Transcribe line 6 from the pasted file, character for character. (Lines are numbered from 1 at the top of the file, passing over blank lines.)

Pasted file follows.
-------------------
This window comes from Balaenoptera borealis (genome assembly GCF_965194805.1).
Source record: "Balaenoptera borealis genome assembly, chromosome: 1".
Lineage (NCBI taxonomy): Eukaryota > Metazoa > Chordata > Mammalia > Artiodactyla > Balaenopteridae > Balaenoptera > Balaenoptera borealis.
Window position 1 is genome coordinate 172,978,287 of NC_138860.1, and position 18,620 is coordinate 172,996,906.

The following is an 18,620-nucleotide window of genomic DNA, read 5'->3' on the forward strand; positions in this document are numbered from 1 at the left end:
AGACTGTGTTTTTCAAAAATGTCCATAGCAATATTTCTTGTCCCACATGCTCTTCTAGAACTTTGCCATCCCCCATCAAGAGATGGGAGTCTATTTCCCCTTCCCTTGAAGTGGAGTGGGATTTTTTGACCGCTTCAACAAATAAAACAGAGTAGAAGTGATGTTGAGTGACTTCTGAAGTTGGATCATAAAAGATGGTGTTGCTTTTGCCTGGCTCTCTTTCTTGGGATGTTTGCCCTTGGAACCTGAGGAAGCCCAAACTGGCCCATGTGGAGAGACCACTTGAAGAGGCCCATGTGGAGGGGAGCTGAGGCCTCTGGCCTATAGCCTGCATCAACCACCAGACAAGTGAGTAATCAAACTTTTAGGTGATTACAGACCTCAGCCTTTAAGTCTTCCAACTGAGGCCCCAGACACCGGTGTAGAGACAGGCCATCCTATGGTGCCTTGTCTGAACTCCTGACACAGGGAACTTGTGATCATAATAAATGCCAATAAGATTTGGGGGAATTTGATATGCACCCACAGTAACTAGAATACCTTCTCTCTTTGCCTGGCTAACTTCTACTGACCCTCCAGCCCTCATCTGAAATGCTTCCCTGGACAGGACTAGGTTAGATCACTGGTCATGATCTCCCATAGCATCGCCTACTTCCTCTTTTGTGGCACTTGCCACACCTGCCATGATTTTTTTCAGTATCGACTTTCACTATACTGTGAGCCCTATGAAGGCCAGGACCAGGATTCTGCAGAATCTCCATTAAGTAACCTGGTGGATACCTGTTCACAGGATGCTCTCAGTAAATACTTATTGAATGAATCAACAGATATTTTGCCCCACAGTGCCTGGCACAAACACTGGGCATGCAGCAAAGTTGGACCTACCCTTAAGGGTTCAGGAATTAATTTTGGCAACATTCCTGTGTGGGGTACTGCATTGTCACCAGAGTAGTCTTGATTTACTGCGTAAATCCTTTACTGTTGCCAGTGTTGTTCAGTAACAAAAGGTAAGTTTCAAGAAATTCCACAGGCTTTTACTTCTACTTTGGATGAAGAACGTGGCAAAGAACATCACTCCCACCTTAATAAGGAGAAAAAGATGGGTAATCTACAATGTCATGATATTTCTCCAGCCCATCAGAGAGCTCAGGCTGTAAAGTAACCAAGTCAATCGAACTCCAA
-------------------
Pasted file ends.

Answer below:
AGACTGTGTTTTTCAAAAATGTCCATAGCAATATTTCTTGTCCCACATGCTCTTCTAGAACTTTGCCATCCCCCATCAAGAGATGGGAGTCTATTTCCCCTTCCCTTGAAGTGGAGTGGGATTTTTTGACCGCTTCAACAAATAAAACAGAGTAGAAGTGATGTTGAGTGACTTCTGAAGTTGGATCATAAAAGATGGTGTTGCTTTTGCCTGGCTCTCTTTCTTGGGATGTTTGCCCTTGGAACCTGAGGAAGCCCAAACTGGCCCATGTGGAGAGACCACTTGAAGAGGCCCATGTGGAGGGGAGCTGAGGCCTCTGGCCTATAGCCTGCATCAACCACCAGACAAGTGAGTAATCAAACTTTTAGGTGATTACAGACCTCAGCCTTTAAGTCTTCCAACTGAGGCCCCAGACACCGGTGTAGAGACAGGCCATCCTATGGTGCCTTGTCTGAACTCCTGACACAGGGAACTTGTGATCATAATAAATGCCAATAAGATTTGGGGGAATTTGATATGCACCCACAGTAACTAGAATACCTTCTCTCTTTGCCTGGCTAACTTCTACTGACCCTCCAGCCCTCATCTGAAATGCTTCCCTGGACAGGACTAGGTTAGATCACTGGTCATGATCTCCCATAGCATCGCCTACTTCCTCTTTTGTGGCACTTGCCACACCTGCCATGATTTTTTTCAGTATCGACTTTCACTATACTGTGAGCCCTATGAAGGCCAGGACCAGGATTCTGCAGAATCTCCATTAAGTAACCTGGTGGATACCTGTTCACAGGATGCTCTCAGTAAATACTTATTGAATGAATCAACAGATATTTTGCCCCACAGTGCCTGGCACAAACACTGGGCATGCAGCAAAGTTGGACCTACCCTTAAGGGTTCAGGAATTAATTTTGGCAACATTCCTGTGTGGGGTACTGCATTGTCACCAGAGTAGTCTTGATTTACTGCGTAAATCCTTTACTGTTGCCAGTGTTGTTCAGTAACAAAAGGTAAGTTTCAAGAAATTCCACAGGCTTTTACTTCTACTTTGGATGAAGAACGTGGCAAAGAACATCACTCCCACCTTAATAAGGAGAAAAAGATGGGTAATCTACAATGTCATGATATTTCTCCAGCCCATCAGAGAGCTCAGGCTGTAAAGTAACCAAGTCAATCGAACTCCAA